Finally, in reference to your mention of the Port of Prince Rupert, please note my "IAMC Insider" piece on p. 327 of this same May issue.
    Thanks again for your readership and your comments. Please keep me on your press list for all APEX project news, research, etc.
    Meantime, look for more material in the expanded Web edition of the "Ports in a Storm" article.


Reader: It's Risk Mitigation, Not Power
Costs, That Drives Data Center Locations

   I read and was impressed with your article today ("Energizing the Internet") in Site Selection magazine and wanted to introduce myself.
    I am a commercial real estate consultant at CB Richard Ellis (CBRE) who specializes in
Interior of a Equinix data center in Foster City, Calif.
A scene inside one of the data centers operated by Equinix, a Foster City, Calif.-based company that provides network-neutral data centers and Internet exchange services
site selection for corporate data center facilities. In addition to my role in advising clients in site selections strategy for their data centers and executing acquisition/disposition assignments, I am also the managing Practice Leader for CBRE's Technology Practice Group (TPG). The CBRE TPG is a group of over 80 CBRE professionals across North America who have experience in assisting companies with their mission-critical facilities needs (e.g. data centers, telecommunications switch sites, etc.).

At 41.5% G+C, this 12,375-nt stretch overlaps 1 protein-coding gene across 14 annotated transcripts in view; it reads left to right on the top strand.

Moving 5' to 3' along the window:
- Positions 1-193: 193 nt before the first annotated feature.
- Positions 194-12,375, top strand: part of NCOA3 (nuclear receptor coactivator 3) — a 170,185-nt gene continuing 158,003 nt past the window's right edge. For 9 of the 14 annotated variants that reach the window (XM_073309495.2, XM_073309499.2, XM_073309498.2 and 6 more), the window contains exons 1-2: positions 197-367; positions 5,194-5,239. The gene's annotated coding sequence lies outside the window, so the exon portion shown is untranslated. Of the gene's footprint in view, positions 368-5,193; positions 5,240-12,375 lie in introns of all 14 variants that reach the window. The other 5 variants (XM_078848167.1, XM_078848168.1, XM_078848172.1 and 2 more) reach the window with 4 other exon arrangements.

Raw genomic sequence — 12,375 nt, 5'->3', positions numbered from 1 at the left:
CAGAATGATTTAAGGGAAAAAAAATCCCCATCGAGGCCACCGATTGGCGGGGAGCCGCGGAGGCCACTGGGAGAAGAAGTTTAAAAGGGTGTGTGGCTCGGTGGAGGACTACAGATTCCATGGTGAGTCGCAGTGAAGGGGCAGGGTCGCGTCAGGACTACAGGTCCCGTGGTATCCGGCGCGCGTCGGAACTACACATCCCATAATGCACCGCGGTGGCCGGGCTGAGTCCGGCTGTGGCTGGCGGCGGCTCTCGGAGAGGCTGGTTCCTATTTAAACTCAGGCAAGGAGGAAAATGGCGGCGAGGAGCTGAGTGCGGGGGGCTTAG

Why I wanted to communicate with you is, although you are correct in that markets with cheap power are attractive to data center operators, cheap power is not the Number one site selection factor for all data centers. Yes many of the larger data center operators are considering rural areas with cheap power. However, most of those data center operators [have] many other existing data centers already in their portfolio that act as redundant locations to each other. For corporate data center users, the Number one site selection factor is risk mitigation.
    I felt it necessary to respond, since it is misleading to corporate data center operators to illustrate power cost as the Number one factor.

   Jason J. Shepard Practice Leader
   Global Corporate Services, Technology Practice Group